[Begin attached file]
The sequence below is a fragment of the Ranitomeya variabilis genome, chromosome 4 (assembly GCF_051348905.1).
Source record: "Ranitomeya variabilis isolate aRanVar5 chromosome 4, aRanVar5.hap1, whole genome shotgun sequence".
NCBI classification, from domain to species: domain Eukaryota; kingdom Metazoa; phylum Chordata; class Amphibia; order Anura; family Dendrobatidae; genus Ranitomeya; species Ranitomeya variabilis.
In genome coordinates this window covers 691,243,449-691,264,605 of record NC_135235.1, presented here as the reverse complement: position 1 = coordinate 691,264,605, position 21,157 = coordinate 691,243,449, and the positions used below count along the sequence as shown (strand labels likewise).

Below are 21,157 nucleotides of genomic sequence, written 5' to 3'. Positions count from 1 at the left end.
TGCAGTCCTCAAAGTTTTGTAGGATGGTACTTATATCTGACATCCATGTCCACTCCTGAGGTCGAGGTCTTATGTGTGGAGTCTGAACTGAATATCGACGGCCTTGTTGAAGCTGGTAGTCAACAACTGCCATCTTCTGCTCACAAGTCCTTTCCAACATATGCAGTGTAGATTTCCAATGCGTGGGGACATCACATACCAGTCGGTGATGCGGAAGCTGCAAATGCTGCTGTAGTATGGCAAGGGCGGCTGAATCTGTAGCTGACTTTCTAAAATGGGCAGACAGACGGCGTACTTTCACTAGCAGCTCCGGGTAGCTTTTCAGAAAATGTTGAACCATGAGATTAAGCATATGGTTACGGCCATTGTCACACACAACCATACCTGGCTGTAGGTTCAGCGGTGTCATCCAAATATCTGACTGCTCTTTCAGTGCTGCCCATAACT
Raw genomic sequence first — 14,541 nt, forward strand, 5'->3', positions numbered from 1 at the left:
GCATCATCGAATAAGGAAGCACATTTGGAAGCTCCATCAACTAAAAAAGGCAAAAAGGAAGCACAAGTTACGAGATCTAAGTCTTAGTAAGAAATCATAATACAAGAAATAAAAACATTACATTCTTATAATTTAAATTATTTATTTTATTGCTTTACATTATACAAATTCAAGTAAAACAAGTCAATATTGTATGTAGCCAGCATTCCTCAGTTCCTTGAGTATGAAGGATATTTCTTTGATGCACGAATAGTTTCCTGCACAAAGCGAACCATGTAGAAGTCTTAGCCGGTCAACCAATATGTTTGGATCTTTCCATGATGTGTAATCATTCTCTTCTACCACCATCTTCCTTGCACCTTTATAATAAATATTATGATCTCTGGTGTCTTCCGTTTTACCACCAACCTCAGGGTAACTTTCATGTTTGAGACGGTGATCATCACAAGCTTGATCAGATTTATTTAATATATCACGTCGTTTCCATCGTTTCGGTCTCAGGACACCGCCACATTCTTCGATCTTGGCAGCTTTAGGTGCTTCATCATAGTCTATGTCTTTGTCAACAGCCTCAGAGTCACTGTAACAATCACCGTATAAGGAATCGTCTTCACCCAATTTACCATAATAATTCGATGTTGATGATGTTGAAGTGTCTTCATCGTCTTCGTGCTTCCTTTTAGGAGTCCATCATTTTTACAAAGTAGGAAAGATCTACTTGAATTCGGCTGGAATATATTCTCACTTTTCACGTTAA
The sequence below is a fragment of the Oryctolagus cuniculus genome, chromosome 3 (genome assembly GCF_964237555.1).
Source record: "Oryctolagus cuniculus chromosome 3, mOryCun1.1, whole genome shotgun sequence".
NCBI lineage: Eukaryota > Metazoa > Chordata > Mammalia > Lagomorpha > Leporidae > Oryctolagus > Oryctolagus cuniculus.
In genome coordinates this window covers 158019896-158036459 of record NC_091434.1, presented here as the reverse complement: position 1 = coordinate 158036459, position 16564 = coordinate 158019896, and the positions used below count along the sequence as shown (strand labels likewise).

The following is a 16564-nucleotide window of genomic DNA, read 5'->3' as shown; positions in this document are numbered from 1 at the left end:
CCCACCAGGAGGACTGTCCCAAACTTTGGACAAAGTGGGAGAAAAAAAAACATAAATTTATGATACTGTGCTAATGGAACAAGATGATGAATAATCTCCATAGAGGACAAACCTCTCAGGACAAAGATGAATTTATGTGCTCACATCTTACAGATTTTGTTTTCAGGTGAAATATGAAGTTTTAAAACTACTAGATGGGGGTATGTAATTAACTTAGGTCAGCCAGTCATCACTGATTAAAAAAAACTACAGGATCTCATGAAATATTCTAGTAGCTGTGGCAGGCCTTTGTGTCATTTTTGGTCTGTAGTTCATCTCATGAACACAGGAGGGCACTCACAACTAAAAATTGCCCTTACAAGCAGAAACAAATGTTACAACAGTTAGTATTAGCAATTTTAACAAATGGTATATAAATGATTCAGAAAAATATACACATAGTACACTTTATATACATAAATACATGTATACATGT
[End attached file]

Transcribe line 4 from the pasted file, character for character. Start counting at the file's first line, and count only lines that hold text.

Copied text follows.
In genome coordinates this window covers 691,243,449-691,264,605 of record NC_135235.1, presented here as the reverse complement: position 1 = coordinate 691,264,605, position 21,157 = coordinate 691,243,449, and the positions used below count along the sequence as shown (strand labels likewise).